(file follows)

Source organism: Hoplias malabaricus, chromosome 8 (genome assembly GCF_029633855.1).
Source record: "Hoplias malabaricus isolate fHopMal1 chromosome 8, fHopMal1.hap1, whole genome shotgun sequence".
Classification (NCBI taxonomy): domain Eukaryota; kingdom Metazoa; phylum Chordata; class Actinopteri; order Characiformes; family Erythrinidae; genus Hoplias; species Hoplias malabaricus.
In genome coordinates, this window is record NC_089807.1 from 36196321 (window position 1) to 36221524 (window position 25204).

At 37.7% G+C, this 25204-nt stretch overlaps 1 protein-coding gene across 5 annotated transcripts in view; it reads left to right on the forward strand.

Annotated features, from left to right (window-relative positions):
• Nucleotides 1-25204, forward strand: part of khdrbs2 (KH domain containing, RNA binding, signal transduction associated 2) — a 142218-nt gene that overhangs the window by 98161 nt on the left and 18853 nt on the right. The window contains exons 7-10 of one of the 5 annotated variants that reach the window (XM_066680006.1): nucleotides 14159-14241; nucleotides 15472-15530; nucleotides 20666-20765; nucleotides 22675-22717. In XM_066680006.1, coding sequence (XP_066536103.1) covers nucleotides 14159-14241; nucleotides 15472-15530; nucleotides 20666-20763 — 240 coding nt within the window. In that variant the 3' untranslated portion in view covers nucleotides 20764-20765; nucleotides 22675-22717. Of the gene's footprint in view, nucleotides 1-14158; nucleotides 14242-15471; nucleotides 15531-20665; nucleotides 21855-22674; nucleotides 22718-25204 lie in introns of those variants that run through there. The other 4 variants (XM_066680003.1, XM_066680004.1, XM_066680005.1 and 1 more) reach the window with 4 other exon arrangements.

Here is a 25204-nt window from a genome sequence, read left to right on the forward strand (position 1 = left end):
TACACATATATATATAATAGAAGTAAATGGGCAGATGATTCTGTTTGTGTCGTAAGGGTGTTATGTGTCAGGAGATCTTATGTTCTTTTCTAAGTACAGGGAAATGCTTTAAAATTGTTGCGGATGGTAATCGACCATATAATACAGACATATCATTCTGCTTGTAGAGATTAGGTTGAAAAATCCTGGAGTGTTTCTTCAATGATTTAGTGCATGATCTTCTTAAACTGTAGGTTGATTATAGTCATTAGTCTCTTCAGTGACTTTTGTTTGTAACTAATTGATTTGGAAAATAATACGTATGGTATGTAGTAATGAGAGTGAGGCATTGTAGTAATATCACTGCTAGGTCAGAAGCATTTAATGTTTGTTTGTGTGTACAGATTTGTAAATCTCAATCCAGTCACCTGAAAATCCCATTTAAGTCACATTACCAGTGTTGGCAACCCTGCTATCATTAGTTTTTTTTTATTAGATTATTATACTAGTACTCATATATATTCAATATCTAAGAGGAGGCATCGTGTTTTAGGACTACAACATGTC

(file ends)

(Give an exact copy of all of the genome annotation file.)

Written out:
Source organism: Hoplias malabaricus, chromosome 8 (genome assembly GCF_029633855.1).
Source record: "Hoplias malabaricus isolate fHopMal1 chromosome 8, fHopMal1.hap1, whole genome shotgun sequence".
Classification (NCBI taxonomy): domain Eukaryota; kingdom Metazoa; phylum Chordata; class Actinopteri; order Characiformes; family Erythrinidae; genus Hoplias; species Hoplias malabaricus.
In genome coordinates, this window is record NC_089807.1 from 36196321 (window position 1) to 36221524 (window position 25204).

At 37.7% G+C, this 25204-nt stretch overlaps 1 protein-coding gene across 5 annotated transcripts in view; it reads left to right on the forward strand.

Annotated features, from left to right (window-relative positions):
• Nucleotides 1-25204, forward strand: part of khdrbs2 (KH domain containing, RNA binding, signal transduction associated 2) — a 142218-nt gene that overhangs the window by 98161 nt on the left and 18853 nt on the right. The window contains exons 7-10 of one of the 5 annotated variants that reach the window (XM_066680006.1): nucleotides 14159-14241; nucleotides 15472-15530; nucleotides 20666-20765; nucleotides 22675-22717. In XM_066680006.1, coding sequence (XP_066536103.1) covers nucleotides 14159-14241; nucleotides 15472-15530; nucleotides 20666-20763 — 240 coding nt within the window. In that variant the 3' untranslated portion in view covers nucleotides 20764-20765; nucleotides 22675-22717. Of the gene's footprint in view, nucleotides 1-14158; nucleotides 14242-15471; nucleotides 15531-20665; nucleotides 21855-22674; nucleotides 22718-25204 lie in introns of those variants that run through there. The other 4 variants (XM_066680003.1, XM_066680004.1, XM_066680005.1 and 1 more) reach the window with 4 other exon arrangements.

Here is a 25204-nt window from a genome sequence, read left to right on the forward strand (position 1 = left end):
TACACATATATATATAATAGAAGTAAATGGGCAGATGATTCTGTTTGTGTCGTAAGGGTGTTATGTGTCAGGAGATCTTATGTTCTTTTCTAAGTACAGGGAAATGCTTTAAAATTGTTGCGGATGGTAATCGACCATATAATACAGACATATCATTCTGCTTGTAGAGATTAGGTTGAAAAATCCTGGAGTGTTTCTTCAATGATTTAGTGCATGATCTTCTTAAACTGTAGGTTGATTATAGTCATTAGTCTCTTCAGTGACTTTTGTTTGTAACTAATTGATTTGGAAAATAATACGTATGGTATGTAGTAATGAGAGTGAGGCATTGTAGTAATATCACTGCTAGGTCAGAAGCATTTAATGTTTGTTTGTGTGTACAGATTTGTAAATCTCAATCCAGTCACCTGAAAATCCCATTTAAGTCACATTACCAGTGTTGGCAACCCTGCTATCATTAGTTTTTTTTTATTAGATTATTATACTAGTACTCATATATATTCAATATCTAAGAGGAGGCATCGTGTTTTAGGACTACAACATGTC